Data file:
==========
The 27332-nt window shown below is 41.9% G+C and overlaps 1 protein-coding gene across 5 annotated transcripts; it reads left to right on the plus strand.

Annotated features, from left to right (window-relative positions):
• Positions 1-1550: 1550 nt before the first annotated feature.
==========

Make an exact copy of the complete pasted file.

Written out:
The 27332-nt window shown below is 41.9% G+C and overlaps 1 protein-coding gene across 5 annotated transcripts; it reads left to right on the plus strand.

Annotated features, from left to right (window-relative positions):
• Positions 1-1550: 1550 nt before the first annotated feature.